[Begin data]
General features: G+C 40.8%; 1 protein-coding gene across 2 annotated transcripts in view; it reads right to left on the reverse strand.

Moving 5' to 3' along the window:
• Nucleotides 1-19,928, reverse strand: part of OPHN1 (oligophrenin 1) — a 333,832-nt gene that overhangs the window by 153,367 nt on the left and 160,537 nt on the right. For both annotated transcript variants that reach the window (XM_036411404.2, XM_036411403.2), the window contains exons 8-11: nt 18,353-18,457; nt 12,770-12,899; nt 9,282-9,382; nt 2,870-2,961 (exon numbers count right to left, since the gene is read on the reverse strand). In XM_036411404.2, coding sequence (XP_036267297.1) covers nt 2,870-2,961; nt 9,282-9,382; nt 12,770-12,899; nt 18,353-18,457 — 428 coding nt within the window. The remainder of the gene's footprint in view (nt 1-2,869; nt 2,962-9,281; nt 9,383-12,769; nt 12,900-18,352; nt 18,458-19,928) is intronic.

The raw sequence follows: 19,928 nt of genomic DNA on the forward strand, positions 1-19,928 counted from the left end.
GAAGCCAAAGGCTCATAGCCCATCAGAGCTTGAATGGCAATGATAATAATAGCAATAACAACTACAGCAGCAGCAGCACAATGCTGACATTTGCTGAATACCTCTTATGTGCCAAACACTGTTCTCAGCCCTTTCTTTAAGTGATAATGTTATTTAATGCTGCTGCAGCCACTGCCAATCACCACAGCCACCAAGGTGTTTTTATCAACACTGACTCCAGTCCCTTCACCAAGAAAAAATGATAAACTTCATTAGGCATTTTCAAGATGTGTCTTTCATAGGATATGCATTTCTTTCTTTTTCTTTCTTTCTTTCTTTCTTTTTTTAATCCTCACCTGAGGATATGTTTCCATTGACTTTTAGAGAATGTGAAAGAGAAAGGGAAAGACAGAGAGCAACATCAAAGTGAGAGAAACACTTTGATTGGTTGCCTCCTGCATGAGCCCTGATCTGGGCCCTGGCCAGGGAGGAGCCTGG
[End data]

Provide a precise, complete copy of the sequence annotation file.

General features: G+C 40.8%; 1 protein-coding gene across 2 annotated transcripts in view; it reads right to left on the reverse strand.

Moving 5' to 3' along the window:
• Nucleotides 1-19,928, reverse strand: part of OPHN1 (oligophrenin 1) — a 333,832-nt gene that overhangs the window by 153,367 nt on the left and 160,537 nt on the right. For both annotated transcript variants that reach the window (XM_036411404.2, XM_036411403.2), the window contains exons 8-11: nt 18,353-18,457; nt 12,770-12,899; nt 9,282-9,382; nt 2,870-2,961 (exon numbers count right to left, since the gene is read on the reverse strand). In XM_036411404.2, coding sequence (XP_036267297.1) covers nt 2,870-2,961; nt 9,282-9,382; nt 12,770-12,899; nt 18,353-18,457 — 428 coding nt within the window. The remainder of the gene's footprint in view (nt 1-2,869; nt 2,962-9,281; nt 9,383-12,769; nt 12,900-18,352; nt 18,458-19,928) is intronic.

The raw sequence follows: 19,928 nt of genomic DNA on the forward strand, positions 1-19,928 counted from the left end.
GAAGCCAAAGGCTCATAGCCCATCAGAGCTTGAATGGCAATGATAATAATAGCAATAACAACTACAGCAGCAGCAGCACAATGCTGACATTTGCTGAATACCTCTTATGTGCCAAACACTGTTCTCAGCCCTTTCTTTAAGTGATAATGTTATTTAATGCTGCTGCAGCCACTGCCAATCACCACAGCCACCAAGGTGTTTTTATCAACACTGACTCCAGTCCCTTCACCAAGAAAAAATGATAAACTTCATTAGGCATTTTCAAGATGTGTCTTTCATAGGATATGCATTTCTTTCTTTTTCTTTCTTTCTTTCTTTCTTTTTTTAATCCTCACCTGAGGATATGTTTCCATTGACTTTTAGAGAATGTGAAAGAGAAAGGGAAAGACAGAGAGCAACATCAAAGTGAGAGAAACACTTTGATTGGTTGCCTCCTGCATGAGCCCTGATCTGGGCCCTGGCCAGGGAGGAGCCTGG